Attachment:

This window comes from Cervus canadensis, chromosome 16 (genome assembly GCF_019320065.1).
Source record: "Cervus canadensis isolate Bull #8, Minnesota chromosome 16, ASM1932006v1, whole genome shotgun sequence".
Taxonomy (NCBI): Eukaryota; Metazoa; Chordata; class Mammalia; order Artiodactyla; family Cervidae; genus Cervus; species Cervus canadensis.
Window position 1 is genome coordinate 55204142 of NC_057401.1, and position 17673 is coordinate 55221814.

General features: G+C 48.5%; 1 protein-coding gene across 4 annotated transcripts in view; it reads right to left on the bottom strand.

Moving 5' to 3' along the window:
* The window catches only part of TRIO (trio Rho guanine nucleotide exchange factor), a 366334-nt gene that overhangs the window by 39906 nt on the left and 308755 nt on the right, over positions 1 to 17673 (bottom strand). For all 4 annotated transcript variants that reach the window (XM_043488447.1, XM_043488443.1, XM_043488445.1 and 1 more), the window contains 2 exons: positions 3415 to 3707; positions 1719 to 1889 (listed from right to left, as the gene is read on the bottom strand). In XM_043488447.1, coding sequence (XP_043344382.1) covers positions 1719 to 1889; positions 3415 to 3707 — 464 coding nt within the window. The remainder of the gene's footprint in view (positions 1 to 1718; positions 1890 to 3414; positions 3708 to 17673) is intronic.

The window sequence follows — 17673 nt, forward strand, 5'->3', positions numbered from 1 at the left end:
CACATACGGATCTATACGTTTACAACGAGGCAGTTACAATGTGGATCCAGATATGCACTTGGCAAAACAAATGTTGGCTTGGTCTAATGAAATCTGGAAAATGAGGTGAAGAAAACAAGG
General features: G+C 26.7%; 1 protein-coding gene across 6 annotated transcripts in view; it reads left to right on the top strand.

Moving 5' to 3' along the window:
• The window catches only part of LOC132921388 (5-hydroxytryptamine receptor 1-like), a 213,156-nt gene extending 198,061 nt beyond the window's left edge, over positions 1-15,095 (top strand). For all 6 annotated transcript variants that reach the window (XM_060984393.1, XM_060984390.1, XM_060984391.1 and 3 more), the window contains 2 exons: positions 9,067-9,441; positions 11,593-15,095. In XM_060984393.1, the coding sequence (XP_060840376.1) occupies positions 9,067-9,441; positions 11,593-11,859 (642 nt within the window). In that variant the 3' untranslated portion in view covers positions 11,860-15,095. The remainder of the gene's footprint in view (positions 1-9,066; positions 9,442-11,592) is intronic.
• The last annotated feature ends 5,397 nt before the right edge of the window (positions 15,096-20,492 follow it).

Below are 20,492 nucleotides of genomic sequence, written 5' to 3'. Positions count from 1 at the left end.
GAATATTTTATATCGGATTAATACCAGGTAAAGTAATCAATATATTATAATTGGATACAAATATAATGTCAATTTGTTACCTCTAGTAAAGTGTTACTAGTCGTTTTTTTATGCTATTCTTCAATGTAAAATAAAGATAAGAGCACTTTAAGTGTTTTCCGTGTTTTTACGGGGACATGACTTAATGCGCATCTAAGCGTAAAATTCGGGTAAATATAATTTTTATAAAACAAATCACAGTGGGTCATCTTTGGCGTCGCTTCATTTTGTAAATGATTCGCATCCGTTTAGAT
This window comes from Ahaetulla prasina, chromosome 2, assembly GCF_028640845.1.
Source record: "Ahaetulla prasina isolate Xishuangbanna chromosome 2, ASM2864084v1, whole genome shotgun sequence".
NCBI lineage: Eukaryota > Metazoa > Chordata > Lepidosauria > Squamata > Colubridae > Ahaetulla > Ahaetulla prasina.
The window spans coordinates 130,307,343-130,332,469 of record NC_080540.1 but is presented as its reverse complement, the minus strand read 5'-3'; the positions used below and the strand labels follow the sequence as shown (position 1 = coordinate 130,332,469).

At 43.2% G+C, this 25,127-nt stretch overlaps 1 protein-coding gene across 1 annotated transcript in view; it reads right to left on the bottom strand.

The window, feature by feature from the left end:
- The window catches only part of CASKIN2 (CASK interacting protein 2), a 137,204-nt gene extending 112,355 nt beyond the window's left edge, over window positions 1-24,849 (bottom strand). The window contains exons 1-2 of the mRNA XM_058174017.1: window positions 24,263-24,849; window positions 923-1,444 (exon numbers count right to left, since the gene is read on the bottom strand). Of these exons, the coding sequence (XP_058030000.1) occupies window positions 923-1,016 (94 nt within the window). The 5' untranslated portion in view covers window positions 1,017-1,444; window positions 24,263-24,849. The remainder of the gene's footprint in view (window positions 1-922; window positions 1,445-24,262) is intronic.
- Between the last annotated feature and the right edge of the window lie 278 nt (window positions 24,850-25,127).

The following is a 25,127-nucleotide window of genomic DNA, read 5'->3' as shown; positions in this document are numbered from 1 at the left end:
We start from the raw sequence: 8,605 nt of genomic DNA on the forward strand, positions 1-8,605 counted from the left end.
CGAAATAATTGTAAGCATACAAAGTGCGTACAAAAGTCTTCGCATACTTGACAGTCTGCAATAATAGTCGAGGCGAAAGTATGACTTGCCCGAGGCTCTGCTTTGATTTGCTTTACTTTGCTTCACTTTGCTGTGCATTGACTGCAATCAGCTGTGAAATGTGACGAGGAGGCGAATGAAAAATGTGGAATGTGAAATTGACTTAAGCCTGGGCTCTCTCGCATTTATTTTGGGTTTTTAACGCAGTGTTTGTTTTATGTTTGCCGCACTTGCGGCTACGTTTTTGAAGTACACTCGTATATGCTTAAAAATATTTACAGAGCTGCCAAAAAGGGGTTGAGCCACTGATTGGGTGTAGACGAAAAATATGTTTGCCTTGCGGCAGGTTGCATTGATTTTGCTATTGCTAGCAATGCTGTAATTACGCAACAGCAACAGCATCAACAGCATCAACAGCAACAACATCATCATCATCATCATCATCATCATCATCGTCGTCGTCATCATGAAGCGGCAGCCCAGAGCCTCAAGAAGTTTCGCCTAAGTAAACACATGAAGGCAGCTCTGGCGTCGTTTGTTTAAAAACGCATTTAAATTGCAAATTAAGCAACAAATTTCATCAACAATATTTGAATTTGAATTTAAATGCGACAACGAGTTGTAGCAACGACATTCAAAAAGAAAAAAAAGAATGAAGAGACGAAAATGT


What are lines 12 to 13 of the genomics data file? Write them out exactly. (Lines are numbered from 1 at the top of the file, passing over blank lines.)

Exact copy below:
• The window catches only part of LOC132921388 (5-hydroxytryptamine receptor 1-like), a 213,156-nt gene extending 198,061 nt beyond the window's left edge, over positions 1-15,095 (top strand). For all 6 annotated transcript variants that reach the window (XM_060984393.1, XM_060984390.1, XM_060984391.1 and 3 more), the window contains 2 exons: positions 9,067-9,441; positions 11,593-15,095. In XM_060984393.1, the coding sequence (XP_060840376.1) occupies positions 9,067-9,441; positions 11,593-11,859 (642 nt within the window). In that variant the 3' untranslated portion in view covers positions 11,860-15,095. The remainder of the gene's footprint in view (positions 1-9,066; positions 9,442-11,592) is intronic.
• The last annotated feature ends 5,397 nt before the right edge of the window (positions 15,096-20,492 follow it).